Library Section on Phonetics and Linguistics

Beginners Books


The Cambridge Encyclopedia of Language (David Crystal, 1997). A wide-ranging and entertaining introduction to the many themes in the study of human language. This book presents the variety, structure, history and theory of language in all its diversity. It includes recent advances in areas like machine translation, speech interaction with machines, and language teaching. There is material on acoustics, physiological concepts of language, and World English, language distribution maps, language-speaking statistics, and a table of the world's languages. [Cambridge University Press, ISBN: 0521559677]. Available at and


The Language Instinct (Steven Pinker, 2000). Pursuing the ideas of Darwin and Chomsky, Steven Pinker offers a look at why we use language and where this ability comes from. Rather than being an acquired cultural artefact, it is vigorously argued that language is a biological adaptation to communicate information and as such is a system of great richness and beauty. Using examples of the way language is used in daily life from the mouths of children to the pontifications of politicians, Pinker explores this system and our instinct to use it. [Harperperennial, ISBN: 0060958332]. Available at and


The Ascent of Babel (Gerry Altmann, 1998). Language is said to be one of the faculties which sets humans apart from the animals, the crucial thing which makes our complex social interactions possible. This text explores the ways in which the mind produces and understands language. It describes, in terms accessible to the non-specialist reader, our understanding of the mental processes that underlie our use and understanding of language. This book is intended for non-specialist readers of popular science; students of psychology, from A-level through undergraduate; speech therapists, educational psychologists and linguists. [Oxford University Press, ISBN: 0198523777]. Available at and


Longman Pronunciation Dictionary (John Wells, 2000). This new edition provides up-to-date information and advice on the contemporary English pronunciation of 75,000 words. As well as providing clear models of widely accepted pronunications, it also presents valuable information about alternative pronunications, technical vocabulary and proper names. [Longman; ISBN: 0582364671]. Available at and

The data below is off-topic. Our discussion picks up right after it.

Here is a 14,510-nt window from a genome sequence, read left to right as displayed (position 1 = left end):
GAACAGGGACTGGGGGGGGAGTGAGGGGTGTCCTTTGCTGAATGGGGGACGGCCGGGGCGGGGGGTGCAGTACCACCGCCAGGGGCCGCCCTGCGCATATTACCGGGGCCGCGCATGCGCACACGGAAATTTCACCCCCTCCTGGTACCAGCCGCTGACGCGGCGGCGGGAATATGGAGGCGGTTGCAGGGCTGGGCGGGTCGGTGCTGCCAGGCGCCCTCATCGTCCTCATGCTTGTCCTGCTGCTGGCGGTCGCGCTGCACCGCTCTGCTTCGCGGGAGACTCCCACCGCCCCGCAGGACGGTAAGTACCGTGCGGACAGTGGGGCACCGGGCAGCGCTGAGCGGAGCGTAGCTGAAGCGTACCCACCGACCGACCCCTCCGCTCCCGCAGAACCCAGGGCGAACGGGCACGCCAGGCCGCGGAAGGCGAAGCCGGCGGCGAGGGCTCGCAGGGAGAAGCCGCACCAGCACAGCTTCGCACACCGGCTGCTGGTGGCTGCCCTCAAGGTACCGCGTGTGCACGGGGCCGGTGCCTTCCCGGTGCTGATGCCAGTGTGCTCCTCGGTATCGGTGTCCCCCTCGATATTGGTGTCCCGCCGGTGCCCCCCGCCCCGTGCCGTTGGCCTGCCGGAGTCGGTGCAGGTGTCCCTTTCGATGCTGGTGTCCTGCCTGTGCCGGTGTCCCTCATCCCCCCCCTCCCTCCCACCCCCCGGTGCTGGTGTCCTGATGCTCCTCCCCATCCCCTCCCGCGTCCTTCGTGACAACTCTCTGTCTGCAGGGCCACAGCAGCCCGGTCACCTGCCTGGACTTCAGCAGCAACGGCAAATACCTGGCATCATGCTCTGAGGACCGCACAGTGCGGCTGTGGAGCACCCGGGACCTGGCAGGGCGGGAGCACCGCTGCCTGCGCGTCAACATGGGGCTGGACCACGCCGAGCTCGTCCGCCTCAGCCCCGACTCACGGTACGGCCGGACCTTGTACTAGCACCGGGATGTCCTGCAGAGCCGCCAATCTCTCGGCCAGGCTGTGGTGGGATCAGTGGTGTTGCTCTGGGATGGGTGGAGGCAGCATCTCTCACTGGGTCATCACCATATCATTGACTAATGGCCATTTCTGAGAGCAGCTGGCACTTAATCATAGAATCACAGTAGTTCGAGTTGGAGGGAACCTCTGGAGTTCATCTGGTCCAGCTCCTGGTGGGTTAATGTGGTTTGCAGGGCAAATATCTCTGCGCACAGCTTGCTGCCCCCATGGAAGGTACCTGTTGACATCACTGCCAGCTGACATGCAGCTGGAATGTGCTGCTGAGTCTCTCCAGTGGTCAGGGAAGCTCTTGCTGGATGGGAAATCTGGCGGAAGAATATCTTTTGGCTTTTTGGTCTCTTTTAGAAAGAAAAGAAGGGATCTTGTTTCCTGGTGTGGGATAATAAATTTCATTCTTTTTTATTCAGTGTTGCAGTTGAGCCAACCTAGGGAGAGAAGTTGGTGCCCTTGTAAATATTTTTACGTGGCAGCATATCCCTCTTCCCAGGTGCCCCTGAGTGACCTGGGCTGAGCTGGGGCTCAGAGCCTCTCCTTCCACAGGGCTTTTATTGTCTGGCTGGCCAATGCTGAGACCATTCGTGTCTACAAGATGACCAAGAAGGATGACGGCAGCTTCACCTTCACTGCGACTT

Intermediate Books


A Course in Phonetics (Peter Ladefoged, 1993). By the grand old man of Phonetics, this remains the most well-written and accessible introduction to Phonetics. It is widely used as a textbook for introductory College level courses throughout the world. [Harcourt Publishers Ltd School Department, ISBN: 0155001736]. Available at and


Vowels and Consonants (Peter Ladefoged, 2000). This introduction to phonetics, with an accompanying CD, should be useful for anyone who wants to learn about the sounds of languages. Peter Ladefoged describes how languages use a variety of different sounds, many of them quite unlike any that occur in well-known languages. People trill their lips and click their tongues when talking in ways that are amazing to English speakers. Several of these unusual sounds are reproduced on the CD. After a brief introduction to the main forces working on the sounds of languages, the acoustic components of speech are described in basic terms, leading up to a demonstration of speech synthesis. There are chapters on computers and speech, one describing text to speech systems, and the other outlining how speech recognition systems work. The last part of the book describes the sounds of a wide variety of languages, introducing them to readers largely by means of the CD that accompanies the book, and by reference to the symbols of the International Phonetic Alphabet. [Blackwell Publishers; ISBN: 0631214127]. Available at and


Acoustic and Auditory Phonetics (Keith Johnson, 1997). This volume provides an introduction to phonetics for speech science courses. The first chapters introduce basic acoustics, audition, digital signal processing, and the source filter theory of speech production, while the later chapters survey the major classes of speech sounds describing in detail their acoustic and auditory properties. [Blackwell, ISBN: 0631200959]. Available at and


An Introduction to Language (Victoria Fromkin, Robert Rodman, 1997). This is a very popular College-level text in the U.S. It has a very friendly and appealing style, although you can get rather distracted by the cartoons! [Harcourt Publishers Ltd College Publishers, ISBN: 003018682X]. Available at and


English Transcription Course (John Maidment, Maria Luisa Garcia Lecumberri, 2000). This manual introduces the basics of phonetic terminology, and gives extensive practice in transcribing texts involving the major phonological processes in modern English. It uses transcription systems, including features of English pronunciation which were treated as marginal (or substandard), but which are, in fact, becoming the norm for younger speakers. Model answers for all exercises are included in an appendix, and there are many original passages for transcription practice. The book should be suitable for use as a course text by an instructor, or for individual self-study. [Arnold; ISBN: 034075978X] Available at and